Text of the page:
Here’s the thing though: I am a pretty politically aware person. Hell, I’ve got a political science degree and am a debate coach. Aside from the historical precedent, I still think voting exams are a bad idea. Like it or not, democracy is open to everyone. Yes, dumb people vote, but guess what? Dumb people are also citizens who have a right to be represented.

Of course, maybe I’m the dumb one, getting all perplexed by your question. . .

Technically, his campaign tanked.

Yep. I should mention btw I’m not american, but like much of the world I have been watching the elections with interest. I can’t believe how negative the ads have become this year. Though it is amusing with ads like Quayle’s “knock the hell” out of Washington.

Sorry, no :slight_smile:

I did err on the side of difficult. As I said though it would be open book. In fact, perhaps they’d hand you a booklet with all the answers within. The point of the test being just to be sure you read (or at least scan) the information.

Zing.

No. God, no. Illiterate citizens that are at least 18 years of age have the right to vote. People who don’t know shit about shit have the right to vote.

This is a horrible idea. First of all, it assumes that “issues” are what people care about when picking a leader. Maybe I want to vote for a candidate because she’s smoking hot. That’s my right. It’s not important what she THINKS, I just want a hot little piece of ass to put in my district’s desk in the House. Or maybe I don’t nec. agree with any of the planks in Party X’s platform, but I want to vote for them because they give off a more positive vibe than Party Y. Many people vote not for whom they most agree with, but for the person they perceive as the most honest, honorable, upstanding etc… Maybe I want to vote for someone because they’re Jewish, or Catholic, or black, or gay, or a woman, or from my home state, or my ex-lover. It’s my right to vote for whomever I want for whatever reason.
And this method doesn’t take write-ins into account. If it did still have a write-in option, people would just write-in the actual name of the candidate they wanted, completely by-passing the obfuscating layers of questions you just introduced.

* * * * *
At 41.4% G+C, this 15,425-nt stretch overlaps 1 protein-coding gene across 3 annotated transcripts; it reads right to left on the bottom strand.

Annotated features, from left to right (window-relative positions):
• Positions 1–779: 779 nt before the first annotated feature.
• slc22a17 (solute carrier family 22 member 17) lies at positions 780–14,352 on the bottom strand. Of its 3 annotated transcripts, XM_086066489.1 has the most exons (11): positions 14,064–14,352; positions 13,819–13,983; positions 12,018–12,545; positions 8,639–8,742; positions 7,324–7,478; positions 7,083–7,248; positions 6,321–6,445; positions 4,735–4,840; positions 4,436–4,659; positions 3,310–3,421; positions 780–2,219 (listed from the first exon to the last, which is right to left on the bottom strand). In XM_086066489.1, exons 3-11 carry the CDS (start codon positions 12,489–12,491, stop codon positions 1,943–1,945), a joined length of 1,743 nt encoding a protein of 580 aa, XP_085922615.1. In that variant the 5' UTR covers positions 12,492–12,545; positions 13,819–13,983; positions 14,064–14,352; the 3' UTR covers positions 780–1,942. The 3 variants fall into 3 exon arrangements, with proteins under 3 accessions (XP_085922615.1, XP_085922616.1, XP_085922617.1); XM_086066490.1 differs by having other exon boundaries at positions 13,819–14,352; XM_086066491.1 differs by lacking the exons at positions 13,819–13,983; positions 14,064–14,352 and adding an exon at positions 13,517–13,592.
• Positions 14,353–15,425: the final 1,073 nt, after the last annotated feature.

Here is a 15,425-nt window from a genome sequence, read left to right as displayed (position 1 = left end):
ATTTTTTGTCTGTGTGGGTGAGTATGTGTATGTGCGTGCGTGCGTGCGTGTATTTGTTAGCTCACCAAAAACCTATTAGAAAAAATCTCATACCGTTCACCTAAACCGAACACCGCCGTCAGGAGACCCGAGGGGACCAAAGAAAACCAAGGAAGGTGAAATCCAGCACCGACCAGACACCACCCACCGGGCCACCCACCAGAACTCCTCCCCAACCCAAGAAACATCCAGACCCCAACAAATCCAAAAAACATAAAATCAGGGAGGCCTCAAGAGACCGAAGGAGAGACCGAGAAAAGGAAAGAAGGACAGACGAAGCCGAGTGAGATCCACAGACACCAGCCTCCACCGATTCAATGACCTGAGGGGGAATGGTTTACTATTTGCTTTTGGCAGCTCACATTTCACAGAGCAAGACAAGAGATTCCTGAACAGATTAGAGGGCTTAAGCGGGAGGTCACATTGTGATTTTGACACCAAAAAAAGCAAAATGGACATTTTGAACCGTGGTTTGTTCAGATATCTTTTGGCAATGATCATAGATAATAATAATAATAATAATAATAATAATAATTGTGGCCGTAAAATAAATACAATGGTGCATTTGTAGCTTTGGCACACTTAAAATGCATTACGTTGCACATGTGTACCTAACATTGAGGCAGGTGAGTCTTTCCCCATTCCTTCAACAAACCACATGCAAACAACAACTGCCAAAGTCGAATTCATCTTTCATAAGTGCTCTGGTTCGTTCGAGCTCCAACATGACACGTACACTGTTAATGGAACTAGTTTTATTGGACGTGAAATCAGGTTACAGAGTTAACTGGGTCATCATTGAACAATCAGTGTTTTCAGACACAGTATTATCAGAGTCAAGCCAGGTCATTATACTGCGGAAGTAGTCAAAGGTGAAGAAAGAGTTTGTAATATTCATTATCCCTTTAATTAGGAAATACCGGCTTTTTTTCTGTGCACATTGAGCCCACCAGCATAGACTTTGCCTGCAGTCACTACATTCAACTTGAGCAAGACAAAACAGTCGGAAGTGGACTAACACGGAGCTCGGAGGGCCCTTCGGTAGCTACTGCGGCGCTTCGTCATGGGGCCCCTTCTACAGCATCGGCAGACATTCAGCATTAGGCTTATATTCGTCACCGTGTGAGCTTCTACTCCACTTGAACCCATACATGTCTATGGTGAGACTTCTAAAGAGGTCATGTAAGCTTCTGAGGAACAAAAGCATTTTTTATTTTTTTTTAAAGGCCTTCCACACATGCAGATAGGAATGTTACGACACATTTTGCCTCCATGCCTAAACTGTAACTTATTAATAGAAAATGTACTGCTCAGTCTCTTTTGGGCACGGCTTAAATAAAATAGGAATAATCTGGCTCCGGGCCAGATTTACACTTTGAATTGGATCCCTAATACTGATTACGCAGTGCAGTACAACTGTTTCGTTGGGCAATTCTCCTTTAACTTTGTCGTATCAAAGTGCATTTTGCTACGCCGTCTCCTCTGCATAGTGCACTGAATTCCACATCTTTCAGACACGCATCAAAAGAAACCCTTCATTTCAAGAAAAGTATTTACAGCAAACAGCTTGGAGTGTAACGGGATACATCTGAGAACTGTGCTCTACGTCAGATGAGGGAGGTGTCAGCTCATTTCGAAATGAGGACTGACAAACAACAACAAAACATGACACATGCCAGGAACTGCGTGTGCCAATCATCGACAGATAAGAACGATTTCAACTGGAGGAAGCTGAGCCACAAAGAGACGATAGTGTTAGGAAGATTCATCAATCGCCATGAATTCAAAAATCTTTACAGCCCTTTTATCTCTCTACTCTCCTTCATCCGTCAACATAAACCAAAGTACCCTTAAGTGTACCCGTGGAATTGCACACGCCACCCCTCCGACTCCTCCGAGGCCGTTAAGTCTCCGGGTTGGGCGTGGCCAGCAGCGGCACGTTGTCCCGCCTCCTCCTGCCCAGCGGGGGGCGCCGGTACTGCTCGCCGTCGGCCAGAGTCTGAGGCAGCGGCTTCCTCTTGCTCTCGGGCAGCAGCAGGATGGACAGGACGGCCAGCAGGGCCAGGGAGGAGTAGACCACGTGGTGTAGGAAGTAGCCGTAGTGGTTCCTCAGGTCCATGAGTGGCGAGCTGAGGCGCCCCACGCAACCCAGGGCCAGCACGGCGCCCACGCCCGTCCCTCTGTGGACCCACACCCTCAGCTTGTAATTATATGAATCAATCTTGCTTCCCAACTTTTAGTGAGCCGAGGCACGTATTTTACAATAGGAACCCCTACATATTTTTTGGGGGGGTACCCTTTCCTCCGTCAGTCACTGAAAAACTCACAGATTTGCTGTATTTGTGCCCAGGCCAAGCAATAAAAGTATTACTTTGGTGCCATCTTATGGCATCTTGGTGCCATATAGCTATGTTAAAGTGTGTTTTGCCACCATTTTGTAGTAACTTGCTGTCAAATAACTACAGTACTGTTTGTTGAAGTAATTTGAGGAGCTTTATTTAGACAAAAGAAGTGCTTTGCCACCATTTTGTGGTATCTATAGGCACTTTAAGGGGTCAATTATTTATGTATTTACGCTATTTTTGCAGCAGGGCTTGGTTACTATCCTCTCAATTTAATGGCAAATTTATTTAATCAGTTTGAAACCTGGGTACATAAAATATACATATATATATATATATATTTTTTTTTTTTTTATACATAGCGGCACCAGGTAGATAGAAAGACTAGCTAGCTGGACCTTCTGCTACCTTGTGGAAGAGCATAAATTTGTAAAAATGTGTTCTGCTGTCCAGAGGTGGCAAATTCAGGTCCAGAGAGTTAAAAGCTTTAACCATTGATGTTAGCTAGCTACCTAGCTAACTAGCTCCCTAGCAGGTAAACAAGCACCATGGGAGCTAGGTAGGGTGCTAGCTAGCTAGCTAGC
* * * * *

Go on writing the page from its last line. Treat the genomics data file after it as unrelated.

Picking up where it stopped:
There is already a hue-and-cry about whether or not it is legal to require a person to show a photo ID before being allowed to vote. Even the “simple” requirement of possessing a photo ID can be taken as a disenfranchisement for certain segments of the population.

So, if jurisdictions can’t require that a person be able to prove who they say they are, they most certainly won’t be able to require that a person is actually intelligent enough to vote.

Popular Southern joke from the Civil Rights era.

Three factory workers go to vote for the first time. Two are white, one is black. The election judge says, “Since all you boys are voting for the first time, y’all need to take the literacy test.”

The judge says to the first white guy, “Spell ‘cat.’”

To the second white guy he says, “Spell ‘dog.’”

Then he says to the black guy, “spell ‘chrysanthemum.’”

So, there you go: someone who spent four years studying political science just failed your test. I watch the news every day. I read news updates all day while at work. I read Congressional bills for fun. I know all kinds of fun political philosophy and history. I coach high school students on rhetoric and politics. And. . . I failed your test. Should the average contractor who runs his own business but barely graduated high school be denied the rights of citizenship based on a test someone with a political science degree might fail?

ok, I think people are taking the idea more seriously than it was intended. I had also intended people to suggest other “wacky” ideas to improve elections. I guess I got the tone wrong.

But yeah, as an ideal, it would be cool to say: If you want to vote on the healthcare bill, you need to know about it or be willing to learn.
In fact, let’s make it that: exams before you can vote on referendums, not elections.

Because I also agree with some of the points that people have made about elections: that it’s not just about ideology.
The former Prime Minister of the UK campaigned on a platform of “I may not have style, but I have substance”. I think he missed the point that when it comes to being a leader, being the figurehead of Britain and his party, it’s necessary to have both.